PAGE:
Tuesday, July 29, 2014

Early stages of Common Cerulean

The female butterfly oviposits eggs on the stems of host plant and the eggs are laid singly near the flower buds. Eggs are having round shape and light bluish color in appearance.

Egg to 3rd instar caterpillar of Common Cerulean

After hatching, the larva of common cerulean eats its eggshell as the first meal. Initially it is having a pale yellow color which gradually changes to pale brown. The larva feeds on flower buds of the host plant. The 1st and second instars are difficult to spot because of their size.

Third to fourth instar caterpillars
As the time passes, the larva become perfectly camouflaged and is well protected from the predators. The color changes to pale green/ white and length of the larva get increased.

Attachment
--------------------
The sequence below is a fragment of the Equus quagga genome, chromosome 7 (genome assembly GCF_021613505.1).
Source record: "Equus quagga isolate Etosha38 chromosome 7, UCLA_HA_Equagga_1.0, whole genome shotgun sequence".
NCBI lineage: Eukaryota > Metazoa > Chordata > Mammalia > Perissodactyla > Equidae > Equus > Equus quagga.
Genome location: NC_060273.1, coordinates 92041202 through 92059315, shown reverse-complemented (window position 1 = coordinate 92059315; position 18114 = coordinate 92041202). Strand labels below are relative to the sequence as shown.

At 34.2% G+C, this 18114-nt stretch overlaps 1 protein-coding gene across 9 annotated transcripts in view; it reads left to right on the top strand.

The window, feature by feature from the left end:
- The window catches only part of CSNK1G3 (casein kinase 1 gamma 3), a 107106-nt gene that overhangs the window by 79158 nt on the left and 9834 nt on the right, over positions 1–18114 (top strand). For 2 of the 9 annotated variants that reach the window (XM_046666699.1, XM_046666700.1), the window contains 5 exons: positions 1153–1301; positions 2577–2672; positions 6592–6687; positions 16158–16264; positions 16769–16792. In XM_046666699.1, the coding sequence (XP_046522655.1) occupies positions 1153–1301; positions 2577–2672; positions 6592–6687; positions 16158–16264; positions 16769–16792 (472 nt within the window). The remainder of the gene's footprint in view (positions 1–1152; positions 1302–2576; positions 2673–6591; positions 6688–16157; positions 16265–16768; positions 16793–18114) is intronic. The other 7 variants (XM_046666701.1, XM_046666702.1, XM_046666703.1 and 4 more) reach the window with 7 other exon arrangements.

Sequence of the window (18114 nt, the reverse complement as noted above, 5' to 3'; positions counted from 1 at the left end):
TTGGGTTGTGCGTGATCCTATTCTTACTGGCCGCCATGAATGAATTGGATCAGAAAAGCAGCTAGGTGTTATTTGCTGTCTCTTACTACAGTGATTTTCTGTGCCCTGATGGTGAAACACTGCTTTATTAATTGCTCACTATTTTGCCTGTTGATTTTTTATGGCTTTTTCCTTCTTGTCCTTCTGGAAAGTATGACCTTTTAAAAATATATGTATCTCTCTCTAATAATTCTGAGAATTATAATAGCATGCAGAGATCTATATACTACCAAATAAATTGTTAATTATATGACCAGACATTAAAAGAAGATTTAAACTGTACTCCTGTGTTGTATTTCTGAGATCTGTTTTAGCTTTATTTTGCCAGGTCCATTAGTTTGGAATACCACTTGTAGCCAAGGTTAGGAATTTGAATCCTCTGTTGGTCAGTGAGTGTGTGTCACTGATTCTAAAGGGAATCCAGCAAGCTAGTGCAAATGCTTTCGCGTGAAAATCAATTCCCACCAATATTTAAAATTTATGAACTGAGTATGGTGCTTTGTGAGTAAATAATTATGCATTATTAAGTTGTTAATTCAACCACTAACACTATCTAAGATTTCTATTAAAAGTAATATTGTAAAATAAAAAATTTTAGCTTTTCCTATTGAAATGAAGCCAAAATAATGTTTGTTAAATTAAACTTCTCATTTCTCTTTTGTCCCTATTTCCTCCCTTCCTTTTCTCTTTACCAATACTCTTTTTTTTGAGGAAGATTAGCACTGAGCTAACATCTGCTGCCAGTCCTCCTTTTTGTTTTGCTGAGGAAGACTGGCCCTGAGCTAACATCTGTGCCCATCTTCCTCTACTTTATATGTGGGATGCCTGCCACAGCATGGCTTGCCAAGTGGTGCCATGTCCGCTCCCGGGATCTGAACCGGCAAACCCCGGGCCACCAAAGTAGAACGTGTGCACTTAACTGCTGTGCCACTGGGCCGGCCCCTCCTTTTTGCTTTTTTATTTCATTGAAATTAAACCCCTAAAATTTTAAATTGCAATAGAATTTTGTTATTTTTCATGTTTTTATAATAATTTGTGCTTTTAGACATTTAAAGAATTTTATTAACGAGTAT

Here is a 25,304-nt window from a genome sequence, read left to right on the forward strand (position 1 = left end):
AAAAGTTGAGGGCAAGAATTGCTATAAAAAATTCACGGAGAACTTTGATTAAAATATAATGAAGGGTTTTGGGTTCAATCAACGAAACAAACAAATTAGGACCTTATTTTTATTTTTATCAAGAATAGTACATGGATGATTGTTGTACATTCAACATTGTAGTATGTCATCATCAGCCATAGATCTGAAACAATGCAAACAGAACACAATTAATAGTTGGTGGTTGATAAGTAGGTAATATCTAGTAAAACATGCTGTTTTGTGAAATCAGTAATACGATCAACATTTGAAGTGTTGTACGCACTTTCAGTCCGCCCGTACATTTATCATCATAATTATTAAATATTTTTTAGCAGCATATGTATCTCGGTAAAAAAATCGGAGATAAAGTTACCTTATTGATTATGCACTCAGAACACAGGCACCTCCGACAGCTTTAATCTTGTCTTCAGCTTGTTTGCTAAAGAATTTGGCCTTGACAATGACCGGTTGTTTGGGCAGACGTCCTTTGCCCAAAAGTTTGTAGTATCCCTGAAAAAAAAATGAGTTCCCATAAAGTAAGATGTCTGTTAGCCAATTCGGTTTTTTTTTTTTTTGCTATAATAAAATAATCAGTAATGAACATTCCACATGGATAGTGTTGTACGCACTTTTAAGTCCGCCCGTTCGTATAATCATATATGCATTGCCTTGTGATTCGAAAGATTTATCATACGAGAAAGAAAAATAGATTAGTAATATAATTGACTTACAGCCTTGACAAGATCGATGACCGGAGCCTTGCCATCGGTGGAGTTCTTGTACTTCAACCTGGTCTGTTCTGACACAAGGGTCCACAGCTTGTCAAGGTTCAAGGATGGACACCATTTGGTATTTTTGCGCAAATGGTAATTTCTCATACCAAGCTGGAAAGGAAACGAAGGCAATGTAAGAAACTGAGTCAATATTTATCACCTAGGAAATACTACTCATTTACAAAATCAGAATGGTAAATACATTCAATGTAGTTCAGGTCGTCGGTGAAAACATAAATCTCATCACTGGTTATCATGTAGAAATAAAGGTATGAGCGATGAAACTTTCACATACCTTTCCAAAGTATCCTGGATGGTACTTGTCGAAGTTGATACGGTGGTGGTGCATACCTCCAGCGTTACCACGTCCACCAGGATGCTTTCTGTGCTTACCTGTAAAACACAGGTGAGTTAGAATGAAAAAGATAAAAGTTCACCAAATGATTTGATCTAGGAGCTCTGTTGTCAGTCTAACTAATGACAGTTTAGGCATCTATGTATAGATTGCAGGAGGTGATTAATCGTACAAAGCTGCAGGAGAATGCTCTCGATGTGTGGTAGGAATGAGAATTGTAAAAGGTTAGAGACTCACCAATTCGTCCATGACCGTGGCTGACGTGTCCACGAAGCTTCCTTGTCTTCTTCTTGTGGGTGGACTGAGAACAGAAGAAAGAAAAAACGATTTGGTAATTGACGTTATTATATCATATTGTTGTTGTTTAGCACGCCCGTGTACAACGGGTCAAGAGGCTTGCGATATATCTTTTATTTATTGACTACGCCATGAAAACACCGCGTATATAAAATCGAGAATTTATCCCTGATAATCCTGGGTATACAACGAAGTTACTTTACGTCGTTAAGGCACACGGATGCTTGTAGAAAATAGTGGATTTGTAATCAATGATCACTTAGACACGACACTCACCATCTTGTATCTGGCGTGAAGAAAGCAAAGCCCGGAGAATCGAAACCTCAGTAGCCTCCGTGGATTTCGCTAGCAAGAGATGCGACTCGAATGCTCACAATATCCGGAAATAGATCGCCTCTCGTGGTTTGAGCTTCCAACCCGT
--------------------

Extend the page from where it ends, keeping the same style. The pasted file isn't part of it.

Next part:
Later, the Common Cerulean larva becomes greenish color with the upperside having pale green/white patch. From this stage onward, its blood veins easily visible. The final instar is having purple/ brown ground color with markings.

At the later stage of final instar, the larva starts wandering on the host plant to find a better place to pupate. It often chooses the underside of a mature leaf.

The matured pupa starts to show the black patch on the upperside forewing. The colors starts growing and on the next day, it ends the pupal stage. Freshly emerged butterfly stays for about 1 hour passing its body fluids and drying its wings. 

Freshly emerged common cerulean

Common cerulean on my fingertip

Camouflaged larva on rosary pea flowers

Camouflaged larva on its host plant 

No comments:

Post a Comment